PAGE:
KELSEY: And I love that you actually gave us a segue for talking about two ends of the spectrum, in terms of how we can scapegoat one another. One of those sides is to scapegoat the less powerful, the minority, to say that they’re to blame for why our country is having problems. And I would suggest that that might be kind of a right-leaning type of thought. It is a replication of that ultra-nationalism that we saw in Nazism. On the other hand, there is a Neo-Marxist version of this, where it’s actually the elite or the oppressor that is the one scapegoated, and that anyone who is the oppressed or a victim, that they are actually the ones who are doing it right, or who are righteous, justified, that they have value that needs to be elevated, and that the scales need to be flipped. So what we’re saying here is that all across the political spectrum, there is a temptation towards this type of thinking—anti-Semitism in particular, we’re actually seeing that’s on both extremes.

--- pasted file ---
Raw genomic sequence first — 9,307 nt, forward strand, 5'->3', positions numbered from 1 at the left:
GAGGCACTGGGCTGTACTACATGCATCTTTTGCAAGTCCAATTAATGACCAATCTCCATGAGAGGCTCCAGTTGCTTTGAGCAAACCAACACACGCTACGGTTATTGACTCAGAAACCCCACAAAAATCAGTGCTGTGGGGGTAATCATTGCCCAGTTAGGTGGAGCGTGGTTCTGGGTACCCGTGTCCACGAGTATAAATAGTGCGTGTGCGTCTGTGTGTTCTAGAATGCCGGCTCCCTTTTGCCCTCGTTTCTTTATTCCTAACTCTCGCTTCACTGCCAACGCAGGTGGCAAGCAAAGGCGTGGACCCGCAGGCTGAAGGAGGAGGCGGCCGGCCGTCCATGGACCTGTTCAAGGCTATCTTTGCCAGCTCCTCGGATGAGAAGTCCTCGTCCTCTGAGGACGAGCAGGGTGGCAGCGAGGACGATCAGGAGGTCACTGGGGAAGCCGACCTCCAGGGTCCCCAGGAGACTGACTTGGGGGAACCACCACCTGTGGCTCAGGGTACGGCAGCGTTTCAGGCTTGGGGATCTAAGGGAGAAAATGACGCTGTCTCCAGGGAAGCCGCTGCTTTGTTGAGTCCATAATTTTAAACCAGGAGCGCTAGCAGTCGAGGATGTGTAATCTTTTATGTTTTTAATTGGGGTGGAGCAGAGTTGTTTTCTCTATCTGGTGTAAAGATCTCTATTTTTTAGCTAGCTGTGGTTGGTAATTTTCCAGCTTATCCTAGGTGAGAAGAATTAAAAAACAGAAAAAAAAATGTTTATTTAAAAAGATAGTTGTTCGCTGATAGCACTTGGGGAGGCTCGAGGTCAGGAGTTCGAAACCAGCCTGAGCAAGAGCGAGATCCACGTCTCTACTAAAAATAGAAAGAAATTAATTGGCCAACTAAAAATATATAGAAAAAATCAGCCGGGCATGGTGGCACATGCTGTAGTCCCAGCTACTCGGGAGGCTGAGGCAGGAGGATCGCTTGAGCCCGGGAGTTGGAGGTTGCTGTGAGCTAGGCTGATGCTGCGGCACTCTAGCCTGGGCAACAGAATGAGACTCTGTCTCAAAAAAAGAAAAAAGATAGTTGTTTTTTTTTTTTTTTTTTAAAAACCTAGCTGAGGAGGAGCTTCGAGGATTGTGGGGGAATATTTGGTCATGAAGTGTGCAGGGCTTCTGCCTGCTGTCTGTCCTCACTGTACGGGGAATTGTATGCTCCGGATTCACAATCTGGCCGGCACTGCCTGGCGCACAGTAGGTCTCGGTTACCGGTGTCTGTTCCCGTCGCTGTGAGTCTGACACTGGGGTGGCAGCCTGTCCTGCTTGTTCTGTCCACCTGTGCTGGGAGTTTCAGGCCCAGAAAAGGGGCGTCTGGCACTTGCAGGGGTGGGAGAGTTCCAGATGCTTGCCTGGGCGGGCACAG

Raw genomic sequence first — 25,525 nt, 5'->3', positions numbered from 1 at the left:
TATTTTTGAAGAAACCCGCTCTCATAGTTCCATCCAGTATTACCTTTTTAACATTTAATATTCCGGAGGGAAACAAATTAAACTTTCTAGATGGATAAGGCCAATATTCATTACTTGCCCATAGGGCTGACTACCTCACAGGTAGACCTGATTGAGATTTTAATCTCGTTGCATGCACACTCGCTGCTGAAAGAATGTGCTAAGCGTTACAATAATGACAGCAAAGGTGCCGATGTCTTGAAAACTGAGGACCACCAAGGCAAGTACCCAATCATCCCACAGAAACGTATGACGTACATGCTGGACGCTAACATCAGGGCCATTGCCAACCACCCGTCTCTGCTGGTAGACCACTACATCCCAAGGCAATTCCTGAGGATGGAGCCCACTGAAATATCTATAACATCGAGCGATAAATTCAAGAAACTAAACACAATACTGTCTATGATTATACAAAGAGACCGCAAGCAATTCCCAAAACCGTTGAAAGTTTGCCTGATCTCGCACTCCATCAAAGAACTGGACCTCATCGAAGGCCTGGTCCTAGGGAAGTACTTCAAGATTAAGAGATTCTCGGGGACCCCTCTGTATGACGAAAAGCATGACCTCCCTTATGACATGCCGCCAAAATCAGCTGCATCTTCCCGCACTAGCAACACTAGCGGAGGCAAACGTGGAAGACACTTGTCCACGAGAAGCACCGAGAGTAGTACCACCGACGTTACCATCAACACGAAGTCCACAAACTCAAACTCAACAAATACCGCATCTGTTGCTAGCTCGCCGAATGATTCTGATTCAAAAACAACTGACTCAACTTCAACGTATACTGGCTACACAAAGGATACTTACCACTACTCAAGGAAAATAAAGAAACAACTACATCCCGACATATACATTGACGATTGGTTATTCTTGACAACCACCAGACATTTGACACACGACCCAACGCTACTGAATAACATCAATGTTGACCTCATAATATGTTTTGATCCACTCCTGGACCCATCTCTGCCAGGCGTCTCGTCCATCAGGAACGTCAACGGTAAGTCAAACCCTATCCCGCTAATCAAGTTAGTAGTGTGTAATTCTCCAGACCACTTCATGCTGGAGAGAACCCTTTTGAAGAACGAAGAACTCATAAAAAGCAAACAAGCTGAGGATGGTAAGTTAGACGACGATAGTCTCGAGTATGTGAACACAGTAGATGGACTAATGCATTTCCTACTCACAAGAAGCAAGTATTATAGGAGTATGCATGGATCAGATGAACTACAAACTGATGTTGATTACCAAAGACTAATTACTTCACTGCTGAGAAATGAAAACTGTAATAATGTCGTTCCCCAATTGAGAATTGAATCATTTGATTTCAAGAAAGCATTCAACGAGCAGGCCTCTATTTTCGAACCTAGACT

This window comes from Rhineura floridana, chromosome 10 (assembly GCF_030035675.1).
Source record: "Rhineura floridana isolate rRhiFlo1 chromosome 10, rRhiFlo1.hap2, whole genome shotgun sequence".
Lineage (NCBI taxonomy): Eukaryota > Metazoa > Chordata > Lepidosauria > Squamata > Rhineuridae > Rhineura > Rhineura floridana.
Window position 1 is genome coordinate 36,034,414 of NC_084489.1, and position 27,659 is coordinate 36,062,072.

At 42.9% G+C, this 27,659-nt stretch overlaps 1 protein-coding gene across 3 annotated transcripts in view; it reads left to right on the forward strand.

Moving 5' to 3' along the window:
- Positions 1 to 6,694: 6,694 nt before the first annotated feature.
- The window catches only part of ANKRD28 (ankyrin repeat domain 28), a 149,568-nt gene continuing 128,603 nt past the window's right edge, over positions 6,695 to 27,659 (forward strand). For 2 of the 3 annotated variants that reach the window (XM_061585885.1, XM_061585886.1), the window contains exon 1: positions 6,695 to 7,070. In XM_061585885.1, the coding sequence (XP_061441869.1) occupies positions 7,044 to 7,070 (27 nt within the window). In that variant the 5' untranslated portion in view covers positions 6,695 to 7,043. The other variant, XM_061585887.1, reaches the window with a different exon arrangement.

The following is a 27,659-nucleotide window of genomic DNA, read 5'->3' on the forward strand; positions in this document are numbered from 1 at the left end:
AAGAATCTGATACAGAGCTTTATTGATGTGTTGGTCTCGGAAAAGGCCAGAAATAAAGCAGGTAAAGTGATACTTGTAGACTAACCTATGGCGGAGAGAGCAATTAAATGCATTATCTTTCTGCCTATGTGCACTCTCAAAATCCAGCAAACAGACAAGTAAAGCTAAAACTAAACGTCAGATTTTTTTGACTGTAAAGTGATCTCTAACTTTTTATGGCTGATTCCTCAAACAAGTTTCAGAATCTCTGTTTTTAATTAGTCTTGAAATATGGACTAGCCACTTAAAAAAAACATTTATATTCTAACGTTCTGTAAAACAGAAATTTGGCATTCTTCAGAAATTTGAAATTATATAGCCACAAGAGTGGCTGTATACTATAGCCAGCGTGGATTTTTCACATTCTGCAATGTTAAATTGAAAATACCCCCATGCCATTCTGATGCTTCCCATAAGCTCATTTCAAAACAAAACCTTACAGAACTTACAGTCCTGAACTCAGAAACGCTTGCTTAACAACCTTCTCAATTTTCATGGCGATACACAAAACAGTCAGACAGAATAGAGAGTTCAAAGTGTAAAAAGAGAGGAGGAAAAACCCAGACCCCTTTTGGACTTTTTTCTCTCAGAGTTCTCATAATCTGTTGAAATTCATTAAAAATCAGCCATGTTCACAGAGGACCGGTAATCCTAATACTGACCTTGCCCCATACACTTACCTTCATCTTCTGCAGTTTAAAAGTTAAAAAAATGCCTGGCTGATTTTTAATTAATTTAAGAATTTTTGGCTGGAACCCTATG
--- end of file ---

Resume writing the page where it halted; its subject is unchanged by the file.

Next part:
JONATHAN: It rides a strange line where you see anti-Semitism really crop up in a lot of far right wing conspiracy circles. But now a lot of the stuff we’re seeing with the “Free Palestine” rhetoric, people graffitiing Palestinian slogans on campuses—a lot of that is coming from a more a left-leaning bent that sees Israel as the oppressor. And so yeah, what you’re saying here is, it’s not just confined to these political spectrums, even though it’s a very political issue. In many ways, there is an issue of anti-Semitism that is across the board, almost like an infection.